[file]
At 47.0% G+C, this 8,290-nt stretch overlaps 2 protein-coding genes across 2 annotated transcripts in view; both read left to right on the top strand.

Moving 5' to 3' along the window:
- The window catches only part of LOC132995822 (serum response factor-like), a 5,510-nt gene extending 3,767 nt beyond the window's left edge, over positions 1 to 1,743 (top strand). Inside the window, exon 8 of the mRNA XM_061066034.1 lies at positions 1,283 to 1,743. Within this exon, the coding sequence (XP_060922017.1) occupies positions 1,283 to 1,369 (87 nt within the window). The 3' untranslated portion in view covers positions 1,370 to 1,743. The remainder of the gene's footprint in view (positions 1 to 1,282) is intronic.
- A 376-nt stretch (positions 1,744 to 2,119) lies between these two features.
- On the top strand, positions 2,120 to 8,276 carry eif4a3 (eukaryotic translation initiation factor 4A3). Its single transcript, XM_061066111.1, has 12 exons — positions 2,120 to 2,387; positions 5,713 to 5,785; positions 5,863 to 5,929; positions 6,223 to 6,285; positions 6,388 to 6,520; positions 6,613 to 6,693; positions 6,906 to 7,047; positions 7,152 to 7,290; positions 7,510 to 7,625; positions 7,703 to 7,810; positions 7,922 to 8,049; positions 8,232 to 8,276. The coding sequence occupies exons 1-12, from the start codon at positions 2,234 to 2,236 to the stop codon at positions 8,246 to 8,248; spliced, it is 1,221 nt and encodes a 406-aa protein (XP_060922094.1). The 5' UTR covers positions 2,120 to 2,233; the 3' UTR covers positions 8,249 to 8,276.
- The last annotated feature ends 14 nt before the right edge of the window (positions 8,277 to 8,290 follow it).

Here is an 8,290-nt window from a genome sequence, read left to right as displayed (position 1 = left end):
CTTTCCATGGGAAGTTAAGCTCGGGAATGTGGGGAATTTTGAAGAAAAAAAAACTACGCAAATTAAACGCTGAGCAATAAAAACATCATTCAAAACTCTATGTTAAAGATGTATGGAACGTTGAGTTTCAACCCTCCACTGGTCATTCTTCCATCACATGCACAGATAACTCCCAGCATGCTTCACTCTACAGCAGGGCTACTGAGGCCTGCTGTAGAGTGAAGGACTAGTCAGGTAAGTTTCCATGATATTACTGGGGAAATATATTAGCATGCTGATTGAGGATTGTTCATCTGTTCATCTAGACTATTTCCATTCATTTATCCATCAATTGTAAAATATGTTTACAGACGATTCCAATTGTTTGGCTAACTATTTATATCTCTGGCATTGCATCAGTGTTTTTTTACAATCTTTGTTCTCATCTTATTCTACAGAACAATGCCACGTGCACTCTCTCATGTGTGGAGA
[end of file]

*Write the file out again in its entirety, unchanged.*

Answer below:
At 47.0% G+C, this 8,290-nt stretch overlaps 2 protein-coding genes across 2 annotated transcripts in view; both read left to right on the top strand.

Moving 5' to 3' along the window:
- The window catches only part of LOC132995822 (serum response factor-like), a 5,510-nt gene extending 3,767 nt beyond the window's left edge, over positions 1 to 1,743 (top strand). Inside the window, exon 8 of the mRNA XM_061066034.1 lies at positions 1,283 to 1,743. Within this exon, the coding sequence (XP_060922017.1) occupies positions 1,283 to 1,369 (87 nt within the window). The 3' untranslated portion in view covers positions 1,370 to 1,743. The remainder of the gene's footprint in view (positions 1 to 1,282) is intronic.
- A 376-nt stretch (positions 1,744 to 2,119) lies between these two features.
- On the top strand, positions 2,120 to 8,276 carry eif4a3 (eukaryotic translation initiation factor 4A3). Its single transcript, XM_061066111.1, has 12 exons — positions 2,120 to 2,387; positions 5,713 to 5,785; positions 5,863 to 5,929; positions 6,223 to 6,285; positions 6,388 to 6,520; positions 6,613 to 6,693; positions 6,906 to 7,047; positions 7,152 to 7,290; positions 7,510 to 7,625; positions 7,703 to 7,810; positions 7,922 to 8,049; positions 8,232 to 8,276. The coding sequence occupies exons 1-12, from the start codon at positions 2,234 to 2,236 to the stop codon at positions 8,246 to 8,248; spliced, it is 1,221 nt and encodes a 406-aa protein (XP_060922094.1). The 5' UTR covers positions 2,120 to 2,233; the 3' UTR covers positions 8,249 to 8,276.
- The last annotated feature ends 14 nt before the right edge of the window (positions 8,277 to 8,290 follow it).

Here is an 8,290-nt window from a genome sequence, read left to right as displayed (position 1 = left end):
CTTTCCATGGGAAGTTAAGCTCGGGAATGTGGGGAATTTTGAAGAAAAAAAAACTACGCAAATTAAACGCTGAGCAATAAAAACATCATTCAAAACTCTATGTTAAAGATGTATGGAACGTTGAGTTTCAACCCTCCACTGGTCATTCTTCCATCACATGCACAGATAACTCCCAGCATGCTTCACTCTACAGCAGGGCTACTGAGGCCTGCTGTAGAGTGAAGGACTAGTCAGGTAAGTTTCCATGATATTACTGGGGAAATATATTAGCATGCTGATTGAGGATTGTTCATCTGTTCATCTAGACTATTTCCATTCATTTATCCATCAATTGTAAAATATGTTTACAGACGATTCCAATTGTTTGGCTAACTATTTATATCTCTGGCATTGCATCAGTGTTTTTTTACAATCTTTGTTCTCATCTTATTCTACAGAACAATGCCACGTGCACTCTCTCATGTGTGGAGA